Rafael Fernando Feldmann
Copacabana or Taj Mahal
Carbon and Climate Law Review 3/2014: pp. 188-197 [Article]
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A Comparison of Legal Frameworks for the Clean Development Mechanism in India and Brazil

According to the report “Benefits of the Clean Development Mechanism 2012” published by the United Nations Framework Convention on Climate Change secretariat, Brazil and India, two of the most influential developing nations, have made very different experiences under the Clean Development Mechanism (CDM), with India hosting approximately four times more operational projects than Brazil and also obtaining twice the revenue from sales of carbon allowances in the primary market. Against that backdrop, the purpose of this article is to analyze and compare the legal frameworks of these two countries and suggest an answer for the identified disparity, considering rules on investment protection, as well as the domestic legal framework for implementation of the CDM.

David Langlet
Transboundary Dimensions of CCS
Carbon and Climate Law Review 3/2014: pp. 198-207 [Article]
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EU Law Problems and Prospects

The prospects for carbon capture and storage (CCS) in the EU are currently rather bleak. Nonetheless the technology remains a potentially vital part of EU climate strategy, although one associated with considerable financial and also legal challenges. CCS operations of a transboundary nature, in particular, have not received the attention that the complexity of the subject warrants. The article discusses some of the main legal obstacles and uncertainties associated with such operations, including effects of potential transboundary migration of injected CO2, the potential for storing captured CO2 outside of the EU, and the lack of clarity as regards coordination between Member States in relation to common CCS operations.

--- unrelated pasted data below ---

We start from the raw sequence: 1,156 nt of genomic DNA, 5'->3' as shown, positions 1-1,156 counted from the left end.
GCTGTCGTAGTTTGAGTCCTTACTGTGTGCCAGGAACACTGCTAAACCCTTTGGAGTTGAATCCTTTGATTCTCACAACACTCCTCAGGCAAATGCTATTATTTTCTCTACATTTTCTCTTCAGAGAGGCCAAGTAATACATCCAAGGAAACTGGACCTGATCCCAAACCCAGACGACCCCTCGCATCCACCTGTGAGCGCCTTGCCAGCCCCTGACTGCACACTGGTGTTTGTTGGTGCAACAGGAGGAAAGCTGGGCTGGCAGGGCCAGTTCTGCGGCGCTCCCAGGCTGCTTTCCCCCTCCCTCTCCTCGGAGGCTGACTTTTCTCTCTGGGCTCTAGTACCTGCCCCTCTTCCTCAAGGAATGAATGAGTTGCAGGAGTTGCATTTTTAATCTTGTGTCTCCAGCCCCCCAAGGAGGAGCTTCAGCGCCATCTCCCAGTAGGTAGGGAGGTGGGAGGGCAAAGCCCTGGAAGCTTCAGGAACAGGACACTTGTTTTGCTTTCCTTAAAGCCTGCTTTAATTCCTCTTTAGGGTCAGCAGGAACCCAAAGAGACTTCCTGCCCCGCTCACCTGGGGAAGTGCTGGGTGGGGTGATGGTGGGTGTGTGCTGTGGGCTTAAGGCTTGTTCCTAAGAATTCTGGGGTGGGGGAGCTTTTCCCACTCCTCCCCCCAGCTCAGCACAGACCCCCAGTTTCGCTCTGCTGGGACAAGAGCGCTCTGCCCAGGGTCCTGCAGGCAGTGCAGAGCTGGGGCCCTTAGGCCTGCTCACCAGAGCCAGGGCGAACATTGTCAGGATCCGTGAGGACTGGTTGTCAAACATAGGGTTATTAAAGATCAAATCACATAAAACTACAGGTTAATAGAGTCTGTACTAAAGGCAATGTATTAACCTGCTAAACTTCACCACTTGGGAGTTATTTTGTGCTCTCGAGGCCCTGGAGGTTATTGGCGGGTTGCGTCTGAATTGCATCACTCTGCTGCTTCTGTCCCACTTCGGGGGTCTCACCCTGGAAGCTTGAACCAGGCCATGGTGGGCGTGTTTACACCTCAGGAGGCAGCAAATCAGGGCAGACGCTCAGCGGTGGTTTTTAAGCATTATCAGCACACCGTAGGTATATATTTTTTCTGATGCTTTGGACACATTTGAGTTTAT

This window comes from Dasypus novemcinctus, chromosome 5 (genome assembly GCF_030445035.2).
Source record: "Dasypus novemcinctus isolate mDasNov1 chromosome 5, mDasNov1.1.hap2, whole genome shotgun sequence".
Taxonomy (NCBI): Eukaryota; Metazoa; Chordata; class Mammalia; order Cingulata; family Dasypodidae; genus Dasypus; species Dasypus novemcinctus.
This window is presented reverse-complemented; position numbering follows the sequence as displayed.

Rahul Thyagarajan
Constructing a Negligence Case under Australian Law against Statutory Authorities in Relation to Climate Change Damages
Carbon and Climate Law Review 3/2014: pp. 208-222 [Article]
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In the absence of effective government regulation, litigation is increasingly being pursued as an avenue of redressing climate change. This article explores—from a first-principles consideration of Australian law—the viability of three hypothetical negligence actions against a public authority: (i) the approval of a development in a flood-prone area; (ii) the failure to buildmitigating infrastructure; and (iii) the approval of a project contributing to greenhouse gas emissions. The paper concludes that whilst it is likely that a climate plaintiff could successfully argue a duty and breach, causation issues associated with “downscaling” climate science offer particularly intractable hurdles to overcome. Although the thrust of this article deals with the idiosyncrasies of Australian tort law, lessons from this piece may be instructive to tort and climate lawyers fromother common law jurisdictions, and in particular, those UK and US lawyers interested in the evolution climate torts and the treatment of causation.

Anne-Sophie Tabau, Leonardo Massai, Ilan Gutherz
Current Developments in Carbon & Climate Law
Carbon and Climate Law Review 3/2014: pp. 223-228 [Feature]
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International, European Union, North America

Harro van Asselt
Book Reviews & New Publications
Carbon and Climate Law Review 3/2014: pp. 229-233
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Australian Climate Law in Global Context, by Alexander Zahar, Jacqueline Peel and Lee Godden Cambridge: Cambridge University Press 2013. 485pp., $153.00, paperback.

Emissions Trading Design: A Critical Overview, by Stefan E. Weishaar Cheltenham: Edward Elgar 2014. 249pp., $120.00, hardback.